Our Interviews Editor Esteban Rodríguez sat down with Australian novelist Robbie Arnott to speak about his newest novel The Rain Heron, as well the role of mythmaking, our relationship to the environment, and what literature can provide during these uncertain times.
You can read an excerpt of The Rain Heron here.
Esteban Rodríguez: Your second novel, The Rain Heron, was just released by FSG Originals this past February. Tell us about the journey writing this novel and how the book as a whole came to be.
Robbie Arnott: I wanted to write about how the violence we inflict upon each other bleeds over into the way we treat the world around us, and vice versa. At the same time, I had no idea what I was doing. I thought my first novel was a fluke, and perhaps an accident. To start a new book felt like pulling on a set of stolen clothes.
So to tackle this feeling—as well as an attempt to write about this idea of overwhelming, beyond-human violence—I began by writing a myth. I created the Rain Heron (the creature, not the book) and tried to imbue it with all the savagery and beauty of a storm. It seemed like the sensible thing to do.
From there, I created the world of the novel. The characters, the plot and the environments all followed, sometimes easily, sometimes through a lot of struggle. But it began with this nature-myth of wonder and violence.
ER: The Rain Heron, like any creature, isn’t inherently violent (it is not roaming the earth causing destruction to villages and cities). However, it does become a means by which others can enact violence, either on people or on the land. One of the principal characters, Lieutenant Harker, is tasked with capturing the Rain Heron and returning it to her superiors (the country was recently devastated by a coup), and she herself changes in order to complete her mission, becoming more callous and brutal. How do you think myth influences us, and to what degree does it drive the characters’ motivations in the novel?
RA: Most myths are created for the purpose of helping us understand the world. The sun doesn’t make any sense, maybe it’s a god, etc. Myths defined how we understood reality for a long time, so I think we can’t help but be influenced by them in the way we think and act, even today. In some Australian Aboriginal cultures, it was believed that echidnas carried messages from the spirits. I’m not an indigenous Australian, but when I see an echidna, I get out of its way. These things have a way of sinking into us.
In The Rain Heron, the people of the novel have an implicit cultural understanding that they shouldn’t pry into their myths—they know they should leave well enough alone. Yet we see some characters, such as Lieutenant Harker and the northerner, whose compulsions override this unspoken tradition. Human ambition comes into conflict with myth, with horrific results.
ER: Lieutenant Harker’s compulsion to complete her mission is quite in contrast to the experience of her past, in the sense that she understands what it’s like for someone to come in and attempt to take advantage of the way people make their lives. Unlike the northerner, she is given the opportunity to change the path that she sees she is on. Can you speak more about Lieutenant Harker and what you would like readers to gain from her journey?
RA: I didn’t want to write a straightforward redemption story. I don’t think that would have been right for the book, and I didn’t think Harker deserved it. I wanted to show how she rationalised her behaviour, while becoming something close to a monster, and then portray her struggles as she realised the wrongness of her actions. Her cruelty cannot be undone, but there is hope for her. There’s hope for us all.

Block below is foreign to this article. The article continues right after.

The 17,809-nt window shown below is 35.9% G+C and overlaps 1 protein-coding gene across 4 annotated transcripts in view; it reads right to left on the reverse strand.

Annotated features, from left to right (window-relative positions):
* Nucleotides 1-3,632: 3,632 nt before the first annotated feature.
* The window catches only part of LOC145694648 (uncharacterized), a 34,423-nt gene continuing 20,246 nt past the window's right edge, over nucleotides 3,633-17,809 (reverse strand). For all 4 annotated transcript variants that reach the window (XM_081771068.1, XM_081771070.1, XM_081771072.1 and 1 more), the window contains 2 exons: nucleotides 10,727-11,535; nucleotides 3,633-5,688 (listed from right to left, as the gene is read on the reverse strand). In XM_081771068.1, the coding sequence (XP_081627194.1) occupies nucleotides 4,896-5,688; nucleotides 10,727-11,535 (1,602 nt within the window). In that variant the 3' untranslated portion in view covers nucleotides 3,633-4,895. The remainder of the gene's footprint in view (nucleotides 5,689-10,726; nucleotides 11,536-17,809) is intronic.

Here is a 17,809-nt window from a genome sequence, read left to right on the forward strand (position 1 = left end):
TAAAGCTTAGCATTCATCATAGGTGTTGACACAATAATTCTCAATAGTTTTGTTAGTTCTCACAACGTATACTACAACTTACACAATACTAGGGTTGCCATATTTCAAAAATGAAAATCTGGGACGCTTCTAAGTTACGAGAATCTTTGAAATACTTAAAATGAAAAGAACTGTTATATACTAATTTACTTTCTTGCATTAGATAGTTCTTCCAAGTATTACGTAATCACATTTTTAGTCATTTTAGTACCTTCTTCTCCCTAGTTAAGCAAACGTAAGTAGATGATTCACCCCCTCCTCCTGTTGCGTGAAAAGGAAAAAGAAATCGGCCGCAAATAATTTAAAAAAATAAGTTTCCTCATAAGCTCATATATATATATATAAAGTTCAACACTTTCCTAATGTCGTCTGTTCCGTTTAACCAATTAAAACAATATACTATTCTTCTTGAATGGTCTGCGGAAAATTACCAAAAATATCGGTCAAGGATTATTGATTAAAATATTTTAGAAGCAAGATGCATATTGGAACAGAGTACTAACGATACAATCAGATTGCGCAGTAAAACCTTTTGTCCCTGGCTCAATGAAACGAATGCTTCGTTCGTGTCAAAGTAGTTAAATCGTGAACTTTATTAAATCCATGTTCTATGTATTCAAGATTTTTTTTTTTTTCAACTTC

I also wanted to explore how violent behaviour is learned. She witnesses the northerner use violence—both physical and subtler kinds—to achieve his goals. At the time, she abhors him. But those lessons are internalised, and years later, she uses methods even harsher than his to get what she wants. Violence is complicated and affects us in messy ways.
ER: With Harker’s acknowledgement of the wrong she has done, along with her attempt to correct it, hope, as you say, is not out of her reach. What hope do you believe The Rain Heron provides?
RA: I would love it if the book could make readers believe in impossible things—including, as hard as it is right now, impossible hope. Our environments are being wrecked. Our politics are flimsy and threatened. And yet there lies within our world—both the natural world and our manufactured societies—great capacity for change, renewal and progress. I hope the book captures that. I hope it paints an ultraviolet image of strange, kind ambition.
ER: What’s the most important thing you’ve learned about being a writer while composing this novel?
RA: I have learned much, although the most important has to be commitment. This was a book I couldn’t half-write. I had to hurl myself into it, body and thought, until I had wrestled it into shape. There wasn’t much room for anything else, but it was the only way I could make it work.
ER: Well I’m confident that everyone who reads your novel will have changed for the better, so thank you for such an important book. What projects or writings are you turning your attention to for the future?
RA: Thank you! That’s very kind of you to say. At the moment I’m working on a new novel, based on stories my grandfather told me about his early life. It’s quite a straightforward book, to be honest, about a childhood on a river. But I’m only just getting stuck into it. Perhaps my imagination will take over soon.
ER: What do you feel literature offers during these uncertain times?
RA: I’m not completely sure. But I’d like to think it offers something more than escapism, and more than solace. Ultimately, I think literature can offer a sense of previously unseen scope, of imagination, of an expanded way of viewing and moving through the world. So I suppose what I’m saying is: hope.